Converting legacy scenes for SuperFly renders

  • With thoughts of building a world for a character to explore, I've combined a few major, legacy components: Red Hill Studio's Dream Home (excellently detailed, but entirely FireFly oriented, with masses of baked in AO & specularity in textures and endless occurrence of over unity sum values for diffuse, specular, ambient and reflection, IOW all those great FireFly tricks to get good renders), Worldbase-Xtreme-Kit (a good foundation for panoramic scenery, with transparent haze for distant atmospheric extinction) and a series of day/cloud/night nested BBEnvSpheres with time derived infinite light Sun position (with the Sun light enclosed in a translucent sphere to emulate a half-degree disc).

    As I struggle to find good SuperFly render settings (things are mostly OK with outdoor scenes in bright daylight - the Sun infinite light is probably not the best lighting solution for SuperFly, but it has built-in exactly the right angle order to allow it to follow ecliptic arcs through the sky, as the real sun does, with just one parameter varying, a la Right Ascension), I've commenced the tedious task of identifying all the materials that use ambient when they don't need to, except for materials like light globes or fluorescent tubes which have their PoserSurface Ambient_Value animated, so they can illuminate the scene as it would be in the real world.

    Even then, with all of the Ambient_Value emitters turned off, I'm still finding them visible in darkness due to over-unity diffuse or specular inputs.
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  • Woah! Too much light. Knocking the Ambient_Value back to 100 from 1000 and doubling the render time (samples squared x 2) gives a better light level, but still dismal clarity.
    0_1541847090763_Screen Shot 2018-11-10 at 9.47.24 pm.png
    Virtually everything in this scene, at least as far as the Dream Home figures go, is flagged as a Light Emitter in the Properties tab. I've seen other threads where removing the wall behind the camera to let in extra light is discussed, but that would be extremely complicated and tedious in this scene.
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    With more samples (up to 26 from 15), the improvement keeps coming, but at 37 minutes for a Raytrace Preview, there's no way I'd ever let this render out at full resolution, both for quality and time reasons.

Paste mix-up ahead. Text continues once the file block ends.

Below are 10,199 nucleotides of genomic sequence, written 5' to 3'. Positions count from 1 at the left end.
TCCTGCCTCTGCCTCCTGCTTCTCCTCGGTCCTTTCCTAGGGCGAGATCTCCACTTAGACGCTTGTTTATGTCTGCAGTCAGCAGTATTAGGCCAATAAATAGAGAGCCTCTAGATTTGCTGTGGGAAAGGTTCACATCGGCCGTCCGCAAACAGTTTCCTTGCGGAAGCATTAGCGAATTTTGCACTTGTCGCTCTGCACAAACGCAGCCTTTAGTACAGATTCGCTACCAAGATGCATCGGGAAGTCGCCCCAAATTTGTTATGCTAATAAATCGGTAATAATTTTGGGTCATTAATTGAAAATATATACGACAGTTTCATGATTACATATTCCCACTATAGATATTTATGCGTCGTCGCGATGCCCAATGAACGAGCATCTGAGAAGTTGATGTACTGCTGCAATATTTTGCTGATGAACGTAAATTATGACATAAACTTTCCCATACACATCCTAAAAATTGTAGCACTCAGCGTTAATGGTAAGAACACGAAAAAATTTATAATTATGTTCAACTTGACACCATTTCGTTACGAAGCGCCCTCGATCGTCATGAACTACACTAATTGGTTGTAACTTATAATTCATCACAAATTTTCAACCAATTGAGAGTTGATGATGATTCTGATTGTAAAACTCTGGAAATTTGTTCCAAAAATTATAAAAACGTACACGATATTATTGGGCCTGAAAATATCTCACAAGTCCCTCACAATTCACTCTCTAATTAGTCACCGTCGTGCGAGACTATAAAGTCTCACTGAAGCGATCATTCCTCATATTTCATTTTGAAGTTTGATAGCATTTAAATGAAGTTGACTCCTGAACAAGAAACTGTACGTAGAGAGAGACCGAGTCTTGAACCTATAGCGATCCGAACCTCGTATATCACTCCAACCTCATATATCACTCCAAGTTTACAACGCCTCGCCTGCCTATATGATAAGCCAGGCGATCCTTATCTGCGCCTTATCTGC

• Another side issue that's touched on here in the Raytrace previews, is window glass. In the very first image posted, the FireFly, pure transparency (well 90% plus some diffuse) window glass has been replaced with a CyclesRoot and BSDFGlass shader. Comparing it to all the subsequent screen shots and raytrace preview renders, where I'd switched it back to transparency only, I realise that the window panes are single-sided, zero thickness objects, so cannot use a shader which applies refraction, as everything beyond the pane will appear to the renderer to be solid glass, so the view from outside will be refracted as though through a prism. The eaves and wall should not be visible, as they are not in direct line of sight of the window at that angle, so I have to ditch the idea of using realistic glass shaders on single-sided windows. X-p

    Back to the low render quality in the indirectly lit scene, I'm wondering if there's some kind of tone mapping that could be applied during the render, as though by a dark adapted eye. I know there are many avid photographers who always think in terms of what the camera perceives and the film or CCD captures, but that will always appear, when replicated via print or on screen as something with less information that what a human in the same scene would perceive. I.e. my retina, optic nerve and visual cortex will always post-process the raw photons before I'm aware of what I think I'm seeing. If I walk inside from outside on a sunny day, unless I turn on a light or wait for my eyes to adjust, I'll be effectively blind. That very adjustment, is what I'd like to replicate in Poser renders, though I suspect that its digital analogue is only available as thousands more pixel samples. Until the graininess is removed with sufficient samples, I fear there will be no solution.